SCOTUS Weighs Warrantless DUI Blood Samples
The U.S. Supreme Court recently heard arguments in a case that is expected to determine whether police can, without a warrant, force you to submit to a blood sample.
Our D.C. DUI lawyers know that up until now, the answer has been that it depends on where you are. Some states expressly require a warrant prior to obtaining an involuntary blood sample, while others have found that no warrant is necessary because your blood contains evidence critical to the case that is deteriorating by the minute.
While it’s impossible to say for certain how the Supreme Court will rule in Missouri v. McNeely, the justices’ line of questioning seemed to indicate they were wary of establishing a precedent of allowing a highly intrusive search without a judge’s approval, even considering the element of urgency pressed by attorneys for the police.
In this case, the arresting officer would testify that he stopped the defendant for suspicion of DUI. The defendant failed several field sobriety tests, but declined to submit to a breathalyzer. While Missouri is one of the states that requires warrants before getting a DUI blood sample, the officer later testified that he did not do this because he had recently read an article quoting a local prosecutor as saying warrants were no longer necessary for this purpose. That assumption was erroneous, though, prompting the state’s supreme court to side with the defendant in ruling that the blood test constituted a violation of his constitutional rights.
This is the primary question before the U.S. Supreme Court: Is the warrantless collection of an involuntary blood sample in a DUI case a violation of Fourth Amendment rights that protect you from unlawful searches and seizures? Or, does the fact that your body so quickly processes alcohol, thereby potentially destroying critical evidence in the case, mean that officers shouldn’t have to bother with warrants for blood samples in DUI cases?
With few exceptions, the law requires that police get permission from a judge before conducting a search. During the recent proceedings, one justice wondered aloud how the court could justify requiring a warrant for a search of one’s home, but not of one’s bodily fluid.
In truth, requiring warrants prior to DUI blood sample submissions probably won’t have an earth-shattering impact on future cases. The reason has to do with technology. Obtaining a warrant no longer requires a time-consuming trip to the on-duty magistrate to obtain an actual signature. Most law enforcement agencies can obtain a warrant from a judge relatively quickly over the phone. Some departments have even started to digitize the process for DUI cases, allowing officers to simply type out the form from their cruiser computer, fire off an e-mail and get confirmation within minutes.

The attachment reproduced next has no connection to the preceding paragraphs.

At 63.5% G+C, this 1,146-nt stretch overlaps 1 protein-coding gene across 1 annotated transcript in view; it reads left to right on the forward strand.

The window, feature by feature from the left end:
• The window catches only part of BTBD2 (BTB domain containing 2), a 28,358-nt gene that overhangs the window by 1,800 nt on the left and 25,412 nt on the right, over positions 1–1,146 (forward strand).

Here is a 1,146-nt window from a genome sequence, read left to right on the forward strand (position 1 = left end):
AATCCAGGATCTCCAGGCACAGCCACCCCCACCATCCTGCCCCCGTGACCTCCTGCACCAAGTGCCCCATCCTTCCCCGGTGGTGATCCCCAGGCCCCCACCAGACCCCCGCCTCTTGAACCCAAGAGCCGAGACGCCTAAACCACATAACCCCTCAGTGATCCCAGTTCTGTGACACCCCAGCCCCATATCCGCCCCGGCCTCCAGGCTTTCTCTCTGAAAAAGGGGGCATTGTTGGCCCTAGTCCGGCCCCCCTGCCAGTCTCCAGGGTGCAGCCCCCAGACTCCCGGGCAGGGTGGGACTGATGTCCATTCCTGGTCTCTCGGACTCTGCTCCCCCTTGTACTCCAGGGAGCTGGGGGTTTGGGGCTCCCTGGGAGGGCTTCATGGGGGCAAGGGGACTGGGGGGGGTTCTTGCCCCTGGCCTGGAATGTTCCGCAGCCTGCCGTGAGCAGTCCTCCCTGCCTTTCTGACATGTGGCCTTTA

Still, if the justices do decide to outlaw warrantless blood tests in DUI cases, our clients would stand to benefit in the following ways:
- Warrants are formal, legal records. The officer must swear under oath to the validity of the information contained therein. If we later go back and find any evidence of a discrepancy, it may be grounds to have the subsequent blood analysis results tossed (if they weren’t in the defendant’s favor).
- Warrants keep police honest. In a lot of DUI cases, barring breathalyzer or blood sample results, the evidence can come down to your word against his. He said you didn’t walk a straight line. You say you did. He says you slurred your speech. You say you didn’t. Many cruisers now have cameras, but there is a lot that doesn’t get picked up in those grainy images. There are a lot of ways we can cast doubt on the officer’s version of events. However, when officers are required to swear to the truth of certain elements on the spot, they are far more likely to choose their words carefully – and not to flagrantly stop people for little or no reason in the first place.
- Finally, if the warrant in your case is obtained by the officer filling out a digital form with an almost instantaneous response, there is always the possibility we could challenge it on the basis that it was not carefully reviewed by the on-duty magistrate. After all, how much thought could a judge truly give to the individual circumstances of the case if he or she replies within moments?
Of course, we will be monitoring this case closely, and we will continue to keep you apprised of any relevant developments. In the meantime, if you have been arrested for a DUI in Washington D.C., do not hesitate to call our offices today.
Contact the Law Office of Daniel A. Gross, PLLC for a free and confidential consultation to discuss your rights or fill out our online contact form. Visa, Mastercard and Discover cards accepted. Call 202-596-5716.